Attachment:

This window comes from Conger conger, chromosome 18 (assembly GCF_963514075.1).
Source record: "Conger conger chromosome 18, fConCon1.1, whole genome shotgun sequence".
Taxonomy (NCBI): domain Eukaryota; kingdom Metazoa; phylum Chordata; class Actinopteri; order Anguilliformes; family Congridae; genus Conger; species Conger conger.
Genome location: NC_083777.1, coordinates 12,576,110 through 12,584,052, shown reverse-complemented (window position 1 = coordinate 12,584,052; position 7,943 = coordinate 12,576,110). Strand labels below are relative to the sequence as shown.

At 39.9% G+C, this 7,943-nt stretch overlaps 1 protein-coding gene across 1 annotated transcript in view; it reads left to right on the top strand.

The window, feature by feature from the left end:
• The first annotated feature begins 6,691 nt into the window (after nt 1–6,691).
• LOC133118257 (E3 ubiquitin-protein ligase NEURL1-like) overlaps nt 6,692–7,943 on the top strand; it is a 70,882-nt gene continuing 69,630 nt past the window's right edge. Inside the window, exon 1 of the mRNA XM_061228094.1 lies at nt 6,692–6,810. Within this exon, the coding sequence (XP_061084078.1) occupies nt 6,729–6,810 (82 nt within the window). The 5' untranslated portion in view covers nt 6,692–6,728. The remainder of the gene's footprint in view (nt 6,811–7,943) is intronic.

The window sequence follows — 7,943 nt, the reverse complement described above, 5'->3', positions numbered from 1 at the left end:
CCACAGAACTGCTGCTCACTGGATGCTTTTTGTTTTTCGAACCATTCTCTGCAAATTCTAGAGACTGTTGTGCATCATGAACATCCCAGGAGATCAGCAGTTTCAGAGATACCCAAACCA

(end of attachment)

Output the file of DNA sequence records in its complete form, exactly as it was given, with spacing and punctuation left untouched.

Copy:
This window comes from Conger conger, chromosome 18 (assembly GCF_963514075.1).
Source record: "Conger conger chromosome 18, fConCon1.1, whole genome shotgun sequence".
Taxonomy (NCBI): domain Eukaryota; kingdom Metazoa; phylum Chordata; class Actinopteri; order Anguilliformes; family Congridae; genus Conger; species Conger conger.
Genome location: NC_083777.1, coordinates 12,576,110 through 12,584,052, shown reverse-complemented (window position 1 = coordinate 12,584,052; position 7,943 = coordinate 12,576,110). Strand labels below are relative to the sequence as shown.

At 39.9% G+C, this 7,943-nt stretch overlaps 1 protein-coding gene across 1 annotated transcript in view; it reads left to right on the top strand.

The window, feature by feature from the left end:
• The first annotated feature begins 6,691 nt into the window (after nt 1–6,691).
• LOC133118257 (E3 ubiquitin-protein ligase NEURL1-like) overlaps nt 6,692–7,943 on the top strand; it is a 70,882-nt gene continuing 69,630 nt past the window's right edge. Inside the window, exon 1 of the mRNA XM_061228094.1 lies at nt 6,692–6,810. Within this exon, the coding sequence (XP_061084078.1) occupies nt 6,729–6,810 (82 nt within the window). The 5' untranslated portion in view covers nt 6,692–6,728. The remainder of the gene's footprint in view (nt 6,811–7,943) is intronic.

The window sequence follows — 7,943 nt, the reverse complement described above, 5'->3', positions numbered from 1 at the left end:
CCACAGAACTGCTGCTCACTGGATGCTTTTTGTTTTTCGAACCATTCTCTGCAAATTCTAGAGACTGTTGTGCATCATGAACATCCCAGGAGATCAGCAGTTTCAGAGATACCCAAACCA